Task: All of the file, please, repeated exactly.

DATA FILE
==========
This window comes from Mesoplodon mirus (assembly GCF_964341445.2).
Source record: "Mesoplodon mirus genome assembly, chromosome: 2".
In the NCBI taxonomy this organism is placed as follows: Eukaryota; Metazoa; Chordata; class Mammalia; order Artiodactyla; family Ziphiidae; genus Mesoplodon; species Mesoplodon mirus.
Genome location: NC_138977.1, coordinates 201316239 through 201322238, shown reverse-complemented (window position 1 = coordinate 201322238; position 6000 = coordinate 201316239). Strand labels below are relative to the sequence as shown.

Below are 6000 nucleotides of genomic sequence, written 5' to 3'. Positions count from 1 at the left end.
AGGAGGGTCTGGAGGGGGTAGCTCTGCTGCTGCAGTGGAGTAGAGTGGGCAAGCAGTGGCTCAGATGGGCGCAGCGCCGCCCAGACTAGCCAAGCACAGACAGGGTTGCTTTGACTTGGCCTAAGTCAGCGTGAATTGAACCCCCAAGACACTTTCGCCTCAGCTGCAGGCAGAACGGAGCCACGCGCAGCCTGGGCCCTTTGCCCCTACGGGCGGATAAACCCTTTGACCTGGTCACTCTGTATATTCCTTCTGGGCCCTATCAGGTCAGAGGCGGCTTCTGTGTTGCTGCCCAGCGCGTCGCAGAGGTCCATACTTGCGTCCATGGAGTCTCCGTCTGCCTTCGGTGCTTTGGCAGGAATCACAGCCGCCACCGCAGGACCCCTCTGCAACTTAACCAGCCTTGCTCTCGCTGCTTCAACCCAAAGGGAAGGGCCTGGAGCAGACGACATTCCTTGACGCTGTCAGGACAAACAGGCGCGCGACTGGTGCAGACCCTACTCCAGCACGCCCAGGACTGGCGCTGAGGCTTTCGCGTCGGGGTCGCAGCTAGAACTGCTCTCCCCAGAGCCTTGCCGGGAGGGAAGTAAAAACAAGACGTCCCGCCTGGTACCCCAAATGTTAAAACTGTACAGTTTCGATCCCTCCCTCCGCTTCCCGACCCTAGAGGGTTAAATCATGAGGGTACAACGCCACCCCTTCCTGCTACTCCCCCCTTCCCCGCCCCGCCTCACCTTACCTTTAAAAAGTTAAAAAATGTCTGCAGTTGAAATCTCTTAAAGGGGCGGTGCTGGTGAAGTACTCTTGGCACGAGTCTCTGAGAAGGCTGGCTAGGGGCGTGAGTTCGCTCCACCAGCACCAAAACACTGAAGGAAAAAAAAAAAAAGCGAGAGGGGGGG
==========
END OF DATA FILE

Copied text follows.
This window comes from Mesoplodon mirus (assembly GCF_964341445.2).
Source record: "Mesoplodon mirus genome assembly, chromosome: 2".
In the NCBI taxonomy this organism is placed as follows: Eukaryota; Metazoa; Chordata; class Mammalia; order Artiodactyla; family Ziphiidae; genus Mesoplodon; species Mesoplodon mirus.
Genome location: NC_138977.1, coordinates 201316239 through 201322238, shown reverse-complemented (window position 1 = coordinate 201322238; position 6000 = coordinate 201316239). Strand labels below are relative to the sequence as shown.

Below are 6000 nucleotides of genomic sequence, written 5' to 3'. Positions count from 1 at the left end.
AGGAGGGTCTGGAGGGGGTAGCTCTGCTGCTGCAGTGGAGTAGAGTGGGCAAGCAGTGGCTCAGATGGGCGCAGCGCCGCCCAGACTAGCCAAGCACAGACAGGGTTGCTTTGACTTGGCCTAAGTCAGCGTGAATTGAACCCCCAAGACACTTTCGCCTCAGCTGCAGGCAGAACGGAGCCACGCGCAGCCTGGGCCCTTTGCCCCTACGGGCGGATAAACCCTTTGACCTGGTCACTCTGTATATTCCTTCTGGGCCCTATCAGGTCAGAGGCGGCTTCTGTGTTGCTGCCCAGCGCGTCGCAGAGGTCCATACTTGCGTCCATGGAGTCTCCGTCTGCCTTCGGTGCTTTGGCAGGAATCACAGCCGCCACCGCAGGACCCCTCTGCAACTTAACCAGCCTTGCTCTCGCTGCTTCAACCCAAAGGGAAGGGCCTGGAGCAGACGACATTCCTTGACGCTGTCAGGACAAACAGGCGCGCGACTGGTGCAGACCCTACTCCAGCACGCCCAGGACTGGCGCTGAGGCTTTCGCGTCGGGGTCGCAGCTAGAACTGCTCTCCCCAGAGCCTTGCCGGGAGGGAAGTAAAAACAAGACGTCCCGCCTGGTACCCCAAATGTTAAAACTGTACAGTTTCGATCCCTCCCTCCGCTTCCCGACCCTAGAGGGTTAAATCATGAGGGTACAACGCCACCCCTTCCTGCTACTCCCCCCTTCCCCGCCCCGCCTCACCTTACCTTTAAAAAGTTAAAAAATGTCTGCAGTTGAAATCTCTTAAAGGGGCGGTGCTGGTGAAGTACTCTTGGCACGAGTCTCTGAGAAGGCTGGCTAGGGGCGTGAGTTCGCTCCACCAGCACCAAAACACTGAAGGAAAAAAAAAAAAAGCGAGAGGGGGGG